Acclaim talks about crafting the visuals in the newest installment of the NBA Jam series.
NBA JAM Producer
Acclaim Studios Austin
Looker. Jar of eye candy. Jaw-dropping, mouthwatering, stunning knockout. There are many ways to describe a game with good graphics. What defines those graphics has changed over time. The things that amazed us two years ago wouldn't even get a second look today. It's difficult to keep up when the graphics bar is always being raised, but as a developer you have to plan ahead for it. The way a game looks is the first thing that will grab the player, whether it's with a screenshot, the packaging, or watching someone else play. If it doesn't look good, nobody is going to give it a chance. In this third entry in the NBA Jam Designer Diary, we will give you a sneak peek at some of our early concepts, show you some of our special effects, and tell you how we get it all working together at a crisp 60 frames per second.
The Jam Art Style
It's difficult to decide upon an art style, and even more difficult to put it into words. The focus of the game is on the players on the court, so the way they look can dictate the way the rest of the artwork comes together. Our first step in developing our style was to sketch out what our players would look like. In many ways, NBA Jam is a caricature of the NBA game in real life. We made a conscious effort to remain true to the style and feel of the original game. We examined three approaches to the player models: realistically proportioned, completely exaggerated, and somewhere in between. There were some concerns that the completely exaggerated style might not translate well to an onscreen model. We ended up deciding on using somewhat exaggerated proportions but using realistic textures.
Player Details and Player Models Using those initial concepts, we built our first player models. We knew that we were going to have a fast engine, so the artists were given a large 3,500-polygon count to work with. When you combine that with the shadows and reflections, that's nearly 5,000 polys to render each player! A lot of other sports games simply slap a slightly modified texture onto a generic head model to create the vast number of player likenesses. One of the best parts about the NBA is the individuality of each of the players, and we wanted to preserve that in NBA Jam. We chose to take approximately 1,000 of the allotted polygons and apply them to the player heads. Each and every one has been individually modeled and textured so it is completely unique. When these unique heads are combined with our four different body types, individual tattoos, and player equipment, it's very easy to recognize your favorite player on the court. The players have been tweaked and modified during the entire project. For example, we had to tweak the size of some of the skinnier players, because they would almost disappear when the camera was farther away from the action. The final results of all the fine-tuning look great, though. Each character retains the flavor of his real-life counterpart but is just stylized enough to fit the NBA Jam motif.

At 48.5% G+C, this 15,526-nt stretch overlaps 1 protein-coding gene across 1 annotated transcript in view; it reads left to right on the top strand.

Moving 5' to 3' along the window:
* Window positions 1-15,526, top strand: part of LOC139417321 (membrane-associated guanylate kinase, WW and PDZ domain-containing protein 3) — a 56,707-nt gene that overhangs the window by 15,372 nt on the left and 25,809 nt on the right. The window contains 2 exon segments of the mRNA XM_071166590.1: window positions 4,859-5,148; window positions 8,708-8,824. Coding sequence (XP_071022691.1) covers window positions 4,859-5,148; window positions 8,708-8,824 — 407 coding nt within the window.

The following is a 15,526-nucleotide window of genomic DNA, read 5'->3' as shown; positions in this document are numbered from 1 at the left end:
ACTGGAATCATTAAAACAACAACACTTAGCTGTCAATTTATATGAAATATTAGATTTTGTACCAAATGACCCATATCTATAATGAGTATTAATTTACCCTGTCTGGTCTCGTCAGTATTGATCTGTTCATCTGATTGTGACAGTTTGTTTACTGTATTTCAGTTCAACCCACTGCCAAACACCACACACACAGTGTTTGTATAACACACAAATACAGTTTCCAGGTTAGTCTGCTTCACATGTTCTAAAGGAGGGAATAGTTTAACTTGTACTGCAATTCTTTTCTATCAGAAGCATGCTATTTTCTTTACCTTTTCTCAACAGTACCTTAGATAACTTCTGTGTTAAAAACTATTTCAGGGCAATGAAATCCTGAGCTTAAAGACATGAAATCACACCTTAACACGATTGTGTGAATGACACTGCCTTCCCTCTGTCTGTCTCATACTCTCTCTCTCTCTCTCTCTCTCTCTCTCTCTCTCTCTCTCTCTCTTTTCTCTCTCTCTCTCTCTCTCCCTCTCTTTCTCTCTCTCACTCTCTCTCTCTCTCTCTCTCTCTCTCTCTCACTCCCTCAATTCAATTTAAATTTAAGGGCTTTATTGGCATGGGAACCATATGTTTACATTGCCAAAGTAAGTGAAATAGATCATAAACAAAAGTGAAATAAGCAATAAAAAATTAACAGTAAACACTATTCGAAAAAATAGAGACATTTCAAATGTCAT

Player Animation Of course, it's all well and good to have great-looking models, but if they don't move, they aren't going to impress anybody. With the 700-plus moves we were planning on using, we knew that we were going to have to use motion capture to generate almost all our animation. We even enlisted the help of some guys from Slam Ball to do a lot of the trampoline work on some of the superhuman moves.
- Release Date: Oct 31, 2003 (EU)
- Release Date: Canceled (US)
- Release Date: Apr 29, 1994 (JP)
- Release Date: November 1994 (US)
- Release Date: 1994 (AU)
- Release Date: 1994 (US)